Volume 33, Issue 1
  • ISSN 0925-4757
  • E-ISSN: 1569-9951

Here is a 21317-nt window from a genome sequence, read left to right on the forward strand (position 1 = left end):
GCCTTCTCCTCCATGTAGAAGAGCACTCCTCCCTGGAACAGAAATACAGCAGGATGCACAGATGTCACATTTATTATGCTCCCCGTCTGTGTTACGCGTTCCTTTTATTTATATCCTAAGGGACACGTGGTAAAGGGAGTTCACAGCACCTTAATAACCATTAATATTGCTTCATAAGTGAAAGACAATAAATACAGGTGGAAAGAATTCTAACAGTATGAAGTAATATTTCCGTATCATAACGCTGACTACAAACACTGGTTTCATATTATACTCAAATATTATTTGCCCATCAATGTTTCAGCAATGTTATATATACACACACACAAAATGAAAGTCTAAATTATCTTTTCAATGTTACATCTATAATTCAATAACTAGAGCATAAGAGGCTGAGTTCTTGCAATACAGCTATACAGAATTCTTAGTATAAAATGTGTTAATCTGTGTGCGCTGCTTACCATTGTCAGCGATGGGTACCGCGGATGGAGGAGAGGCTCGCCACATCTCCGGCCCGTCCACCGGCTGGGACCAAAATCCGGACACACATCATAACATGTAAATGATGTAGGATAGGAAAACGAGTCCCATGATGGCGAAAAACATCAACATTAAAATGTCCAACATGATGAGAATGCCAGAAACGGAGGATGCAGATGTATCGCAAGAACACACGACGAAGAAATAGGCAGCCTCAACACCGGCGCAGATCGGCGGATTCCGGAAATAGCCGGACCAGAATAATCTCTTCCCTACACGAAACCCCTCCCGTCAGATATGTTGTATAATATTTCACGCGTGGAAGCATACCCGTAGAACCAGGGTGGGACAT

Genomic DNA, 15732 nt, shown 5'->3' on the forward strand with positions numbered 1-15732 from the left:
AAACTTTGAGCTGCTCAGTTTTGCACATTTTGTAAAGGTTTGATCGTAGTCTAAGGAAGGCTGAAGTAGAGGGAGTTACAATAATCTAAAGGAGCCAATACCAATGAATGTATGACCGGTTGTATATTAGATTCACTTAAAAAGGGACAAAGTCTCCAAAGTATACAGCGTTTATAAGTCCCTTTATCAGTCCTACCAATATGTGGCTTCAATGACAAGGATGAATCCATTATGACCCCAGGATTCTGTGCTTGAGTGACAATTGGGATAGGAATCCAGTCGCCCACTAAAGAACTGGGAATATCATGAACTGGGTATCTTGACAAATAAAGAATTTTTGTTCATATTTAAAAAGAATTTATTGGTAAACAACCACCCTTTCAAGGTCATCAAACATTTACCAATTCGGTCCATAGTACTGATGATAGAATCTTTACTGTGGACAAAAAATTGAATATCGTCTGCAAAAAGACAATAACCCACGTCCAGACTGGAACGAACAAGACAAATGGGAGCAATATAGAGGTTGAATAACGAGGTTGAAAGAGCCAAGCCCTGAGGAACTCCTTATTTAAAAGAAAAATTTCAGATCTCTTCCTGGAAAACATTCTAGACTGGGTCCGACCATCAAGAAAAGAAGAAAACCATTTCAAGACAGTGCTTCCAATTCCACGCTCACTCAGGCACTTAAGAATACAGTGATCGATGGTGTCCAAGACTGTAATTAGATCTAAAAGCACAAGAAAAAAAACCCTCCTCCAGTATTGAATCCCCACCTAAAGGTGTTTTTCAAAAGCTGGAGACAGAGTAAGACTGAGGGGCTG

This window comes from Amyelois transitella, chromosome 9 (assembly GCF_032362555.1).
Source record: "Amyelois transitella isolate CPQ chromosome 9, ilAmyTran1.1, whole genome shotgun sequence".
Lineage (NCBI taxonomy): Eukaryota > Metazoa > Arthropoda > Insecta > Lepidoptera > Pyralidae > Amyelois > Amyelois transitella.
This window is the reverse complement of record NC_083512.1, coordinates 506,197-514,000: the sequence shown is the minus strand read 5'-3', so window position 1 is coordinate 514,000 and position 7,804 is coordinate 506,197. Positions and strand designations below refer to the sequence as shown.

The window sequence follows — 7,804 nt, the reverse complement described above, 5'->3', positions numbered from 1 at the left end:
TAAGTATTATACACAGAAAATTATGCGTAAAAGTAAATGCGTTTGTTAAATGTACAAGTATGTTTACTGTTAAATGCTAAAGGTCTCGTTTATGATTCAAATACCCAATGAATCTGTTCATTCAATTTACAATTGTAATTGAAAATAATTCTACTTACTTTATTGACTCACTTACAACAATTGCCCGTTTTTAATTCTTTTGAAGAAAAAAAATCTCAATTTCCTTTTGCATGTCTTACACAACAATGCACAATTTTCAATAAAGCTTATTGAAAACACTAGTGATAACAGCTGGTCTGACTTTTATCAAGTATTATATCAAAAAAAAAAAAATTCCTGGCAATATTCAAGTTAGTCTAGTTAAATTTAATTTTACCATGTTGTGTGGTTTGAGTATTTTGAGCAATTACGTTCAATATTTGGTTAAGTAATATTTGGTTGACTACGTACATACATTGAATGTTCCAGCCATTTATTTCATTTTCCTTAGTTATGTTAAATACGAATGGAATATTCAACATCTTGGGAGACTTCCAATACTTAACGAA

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Taking as its starting point the scholarly discussion about the possible death of the Aesopic fable towards the end of the eighteenth century, this article proposes a broadening of perspective, arguing for a thorough examination of the impact of modernity on some of the basic contexts and conditions of the genre. Four contextual factors are, subsequently, placed under scrutiny: the ethics of virtue, the rhetorical category of , the anthro­po­morphi­zation of animals, and the poetological principle of . All of these factors may be considered as vigorous and interrelated components of premodern culture, and all four of them, moreover, constituted fundamental prerequisites for the conceptualization and functioning of the Aesopic genre. By analysing how the emerging paradigm of modernity diminished the position and importance of these contextual factors, the article seeks to demonstrate the existence of an undeniable dividing line in European fable history somewhere around 1800.


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